Edna Murdoch, one of the founders of Coaching Supervision Academy, and an early mover and shaker in the field of coach supervision, tells Liz Hall why who you are is how you work


Edna Murdoch is one of the world’s most renowned coach supervisors and co-founder of the coach supervisor training organisation, Coaching Supervision Academy (CSA). Core to the CSA’s philosophy is the idea that, ‘who you are is how you coach and supervise’. So who is Murdoch?

She’s eloquent, wise and very present, practising what she preaches to students about attending to what’s unfolding in the moment. It makes for a spacious, fascinating and rich interview. When I ask her who she is, she responds:

“I’m someone deeply engaged in process, someone who’s very excited about learning, and learning with others,” she says.

She’s been contributing to the learning and development of others for decades. Having moved to the UK from Ireland, she started her career as an educator teaching English in a grammar school until she was 34, before moving into psychotherapy and clinical supervision, then coach supervision. Last year Murdoch received the Coaching at Work Lifetime Achievement award for her contributions to the field of coaching supervision – one of its early movers and shakers – setting up one of the first coach supervision training programmes with Miriam Orriss and Fiona Adamson.

“By who we are is how we work I mean everything in our life that has contributed to learning and awareness and development. In mine, there’s been a lot that has encouraged me into what I understand about the hugeness of the supervision conversation and its importance in the field of coaching.

“I know the potency for personal and professional growth of having that level of conversation, of having someone supporting you to look in the dark, tricky and unknown areas and to be absolutely at your back in terms of your development as a practitioner.

“And actually as you go deeper into the entanglements, it’s a bit like the old alchemists – the more they looked into the dark, the more they saw pricks of light. The whole alchemical process of actually attending together in the expectation that new information, new ideas will come – that’s really how the field works. And I think it’s a very practical way of looking at supervision and a way that runs alongside our models, because the models do give us a kind of scaffolding and support. [We ask], have I checked that territory, am I getting too stuck here in my own supervisor reflections?”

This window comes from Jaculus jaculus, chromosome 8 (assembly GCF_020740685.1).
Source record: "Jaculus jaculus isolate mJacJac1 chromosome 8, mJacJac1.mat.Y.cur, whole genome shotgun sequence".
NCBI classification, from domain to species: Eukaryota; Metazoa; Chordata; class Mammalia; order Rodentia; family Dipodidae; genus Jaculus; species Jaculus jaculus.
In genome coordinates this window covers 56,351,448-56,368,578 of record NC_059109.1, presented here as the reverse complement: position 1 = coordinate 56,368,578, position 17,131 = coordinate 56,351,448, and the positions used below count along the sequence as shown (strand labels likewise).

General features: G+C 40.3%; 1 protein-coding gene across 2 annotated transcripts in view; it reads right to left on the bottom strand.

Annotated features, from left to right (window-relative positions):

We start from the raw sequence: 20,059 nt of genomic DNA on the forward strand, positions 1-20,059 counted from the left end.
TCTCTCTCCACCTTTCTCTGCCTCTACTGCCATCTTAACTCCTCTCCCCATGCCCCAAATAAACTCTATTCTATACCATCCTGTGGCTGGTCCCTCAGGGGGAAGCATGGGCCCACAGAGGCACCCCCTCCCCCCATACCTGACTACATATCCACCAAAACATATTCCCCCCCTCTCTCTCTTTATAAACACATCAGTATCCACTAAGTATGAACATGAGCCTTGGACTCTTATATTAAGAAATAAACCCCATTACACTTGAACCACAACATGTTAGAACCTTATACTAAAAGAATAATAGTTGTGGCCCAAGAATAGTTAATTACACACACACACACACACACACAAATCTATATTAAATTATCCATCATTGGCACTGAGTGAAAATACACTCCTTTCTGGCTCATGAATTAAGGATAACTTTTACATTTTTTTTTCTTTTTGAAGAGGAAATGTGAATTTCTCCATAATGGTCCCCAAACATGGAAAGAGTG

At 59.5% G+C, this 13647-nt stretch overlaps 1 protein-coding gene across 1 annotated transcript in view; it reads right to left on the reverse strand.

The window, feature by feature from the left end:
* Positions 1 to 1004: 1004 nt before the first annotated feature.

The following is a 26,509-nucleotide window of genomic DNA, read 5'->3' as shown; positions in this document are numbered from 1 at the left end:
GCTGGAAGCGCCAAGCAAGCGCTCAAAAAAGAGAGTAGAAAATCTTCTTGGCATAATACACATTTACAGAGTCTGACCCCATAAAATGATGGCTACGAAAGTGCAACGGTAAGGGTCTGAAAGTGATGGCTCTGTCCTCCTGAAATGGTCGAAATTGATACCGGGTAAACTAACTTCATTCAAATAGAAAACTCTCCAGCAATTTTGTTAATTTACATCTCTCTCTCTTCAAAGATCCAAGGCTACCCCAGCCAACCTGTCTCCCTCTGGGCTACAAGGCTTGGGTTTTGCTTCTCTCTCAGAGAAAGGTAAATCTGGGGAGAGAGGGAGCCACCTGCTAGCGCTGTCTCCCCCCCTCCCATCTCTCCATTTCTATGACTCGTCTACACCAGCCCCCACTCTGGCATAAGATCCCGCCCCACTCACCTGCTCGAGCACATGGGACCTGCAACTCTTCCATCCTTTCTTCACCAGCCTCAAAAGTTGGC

Finding psychotherapy

At 29, she was given permission to take a term off from teaching to go to Winchester College, UK, to learn about counselling and guidance for adolescents.

“It completely blew me away – doors opened everywhere. I was immediately attracted to the internal world. I went straight back and set up a counselling service for 300 sixth-formers, and a programme for working for change and transition. That was in the 1970s!

“It started a process of delving and I became a psychotherapist as soon as I could. I just got so excited about human life and like most other therapists in training, I thought I was there to help others, but of course I was the patient on the table. You have to learn by healing your own wounds and that took quite a long time!”, she chuckles.

She trained for four years in Gestalt, and another four in transpersonal psychotherapy. At that stage there was no training for supervisors in psychotherapy. After being trained as an apprentice by another supervisor, she supervised therapists, stress management consultants and senior managers for some years.


Finding coaching

“Then in 1999, I found coaching. That was really very exciting. It had a new energy and focus, and wasn’t that far removed from transpersonal psychotherapy, which looks at the whole person. I was living in Brighton [UK] and I heard of someone doing life coaching. I thought, what’s that? I was always interested in how we move on, what are the conditions necessary for that, and here was a new technology coming over the airwaves.”

She trained with CoachU but realised that when she was mixing with coaches, she was actually supervising them.

“I was asking, have you noticed that? Have you wondered if? I looked around and didn’t see anyone else doing this.”

Around the same time, although she didn’t know it, Michael Carroll and Peter Hawkins were offering coaching supervision. She set up a one-year pilot. “I picked six ‘hot’ UK coaches and offered them free supervision in exchange for feedback because I was trying to transition from clinical supervision to attending to coaches in their world – in the world I was now involved in.”

After ‘launching’ herself as a coach supervisor, things quickly took off.

“And with valued colleagues and friends Miriam [Orriss] and Fiona [Adamson], we said, we need to start training, which we did in 2001. Now we have training all over the world.”

She did at one point think about stepping away from having a core role but the pull was too strong.